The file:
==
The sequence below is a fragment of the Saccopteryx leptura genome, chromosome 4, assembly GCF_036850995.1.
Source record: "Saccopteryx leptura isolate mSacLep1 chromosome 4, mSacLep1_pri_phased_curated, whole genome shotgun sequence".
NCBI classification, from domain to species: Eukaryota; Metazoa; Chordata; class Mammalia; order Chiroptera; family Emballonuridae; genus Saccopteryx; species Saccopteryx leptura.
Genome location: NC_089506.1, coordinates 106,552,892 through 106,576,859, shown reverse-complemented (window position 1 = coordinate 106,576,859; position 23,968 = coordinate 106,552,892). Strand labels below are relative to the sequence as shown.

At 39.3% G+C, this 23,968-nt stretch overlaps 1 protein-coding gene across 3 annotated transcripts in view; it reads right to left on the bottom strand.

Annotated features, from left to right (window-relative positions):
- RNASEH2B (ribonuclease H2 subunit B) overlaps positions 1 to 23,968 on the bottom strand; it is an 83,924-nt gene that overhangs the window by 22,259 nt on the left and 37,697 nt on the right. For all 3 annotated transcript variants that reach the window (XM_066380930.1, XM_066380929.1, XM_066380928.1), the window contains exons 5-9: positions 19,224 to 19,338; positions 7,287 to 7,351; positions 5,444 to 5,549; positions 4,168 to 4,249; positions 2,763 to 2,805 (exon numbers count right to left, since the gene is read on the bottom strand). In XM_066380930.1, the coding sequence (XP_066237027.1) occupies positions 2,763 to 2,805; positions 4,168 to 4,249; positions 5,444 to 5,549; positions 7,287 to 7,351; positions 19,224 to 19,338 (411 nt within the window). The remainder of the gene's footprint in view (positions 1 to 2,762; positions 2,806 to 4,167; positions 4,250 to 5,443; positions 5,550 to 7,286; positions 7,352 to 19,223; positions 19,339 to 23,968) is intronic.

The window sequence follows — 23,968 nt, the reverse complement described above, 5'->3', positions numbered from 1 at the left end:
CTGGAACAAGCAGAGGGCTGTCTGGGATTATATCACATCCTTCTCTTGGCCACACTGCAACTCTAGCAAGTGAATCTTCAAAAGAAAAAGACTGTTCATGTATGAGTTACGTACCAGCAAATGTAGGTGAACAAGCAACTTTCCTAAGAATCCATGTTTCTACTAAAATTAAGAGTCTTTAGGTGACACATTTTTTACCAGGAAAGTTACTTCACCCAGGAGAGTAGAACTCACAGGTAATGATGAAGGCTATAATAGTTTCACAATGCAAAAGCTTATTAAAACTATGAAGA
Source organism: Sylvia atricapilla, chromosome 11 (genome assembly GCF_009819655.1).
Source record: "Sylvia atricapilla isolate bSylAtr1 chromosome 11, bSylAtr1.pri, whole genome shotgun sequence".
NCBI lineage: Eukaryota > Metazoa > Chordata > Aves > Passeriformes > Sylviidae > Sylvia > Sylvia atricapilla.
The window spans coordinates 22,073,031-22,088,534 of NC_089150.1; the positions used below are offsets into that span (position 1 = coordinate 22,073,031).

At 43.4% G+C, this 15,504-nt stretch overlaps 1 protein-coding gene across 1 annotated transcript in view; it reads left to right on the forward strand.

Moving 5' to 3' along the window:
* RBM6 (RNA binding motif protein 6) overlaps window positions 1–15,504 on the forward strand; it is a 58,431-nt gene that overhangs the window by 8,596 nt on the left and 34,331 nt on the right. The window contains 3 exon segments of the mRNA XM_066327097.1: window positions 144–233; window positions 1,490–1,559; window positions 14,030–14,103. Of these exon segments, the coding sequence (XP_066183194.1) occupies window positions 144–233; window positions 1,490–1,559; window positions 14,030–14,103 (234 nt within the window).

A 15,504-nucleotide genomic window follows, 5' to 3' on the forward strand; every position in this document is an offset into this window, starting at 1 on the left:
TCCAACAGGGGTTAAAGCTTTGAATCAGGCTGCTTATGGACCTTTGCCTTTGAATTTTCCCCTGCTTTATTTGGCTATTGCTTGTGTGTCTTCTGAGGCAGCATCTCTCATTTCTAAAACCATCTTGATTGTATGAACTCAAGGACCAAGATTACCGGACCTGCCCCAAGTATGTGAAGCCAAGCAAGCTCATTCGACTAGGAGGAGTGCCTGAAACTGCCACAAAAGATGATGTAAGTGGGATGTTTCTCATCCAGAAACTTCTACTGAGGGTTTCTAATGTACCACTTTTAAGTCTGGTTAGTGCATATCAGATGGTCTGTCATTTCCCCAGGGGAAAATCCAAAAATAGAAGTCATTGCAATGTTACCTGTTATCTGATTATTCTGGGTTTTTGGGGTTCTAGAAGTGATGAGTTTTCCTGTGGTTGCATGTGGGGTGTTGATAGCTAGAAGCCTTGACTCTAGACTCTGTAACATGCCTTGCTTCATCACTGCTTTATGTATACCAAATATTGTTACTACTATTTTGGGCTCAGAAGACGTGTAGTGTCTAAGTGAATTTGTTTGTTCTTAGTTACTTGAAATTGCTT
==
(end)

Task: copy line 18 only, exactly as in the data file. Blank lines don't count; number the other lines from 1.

TCCAACAGGGGTTAAAGCTTTGAATCAGGCTGCTTATGGACCTTTGCCTTTGAATTTTCCCCTGCTTTATTTGGCTATTGCTTGTGTGTCTTCTGAGGCAGCATCTCTCATTTCTAAAACCATCTTGATTGTATGAACTCAAGGACCAAGATTACCGGACCTGCCCCAAGTATGTGAAGCCAAGCAAGCTCATTCGACTAGGAGGAGTGCCTGAAACTGCCACAAAAGATGATGTAAGTGGGATGTTTCTCATCCAGAAACTTCTACTGAGGGTTTCTAATGTACCACTTTTAAGTCTGGTTAGTGCATATCAGATGGTCTGTCATTTCCCCAGGGGAAAATCCAAAAATAGAAGTCATTGCAATGTTACCTGTTATCTGATTATTCTGGGTTTTTGGGGTTCTAGAAGTGATGAGTTTTCCTGTGGTTGCATGTGGGGTGTTGATAGCTAGAAGCCTTGACTCTAGACTCTGTAACATGCCTTGCTTCATCACTGCTTTATGTATACCAAATATTGTTACTACTATTTTGGGCTCAGAAGACGTGTAGTGTCTAAGTGAATTTGTTTGTTCTTAGTTACTTGAAATTGCTT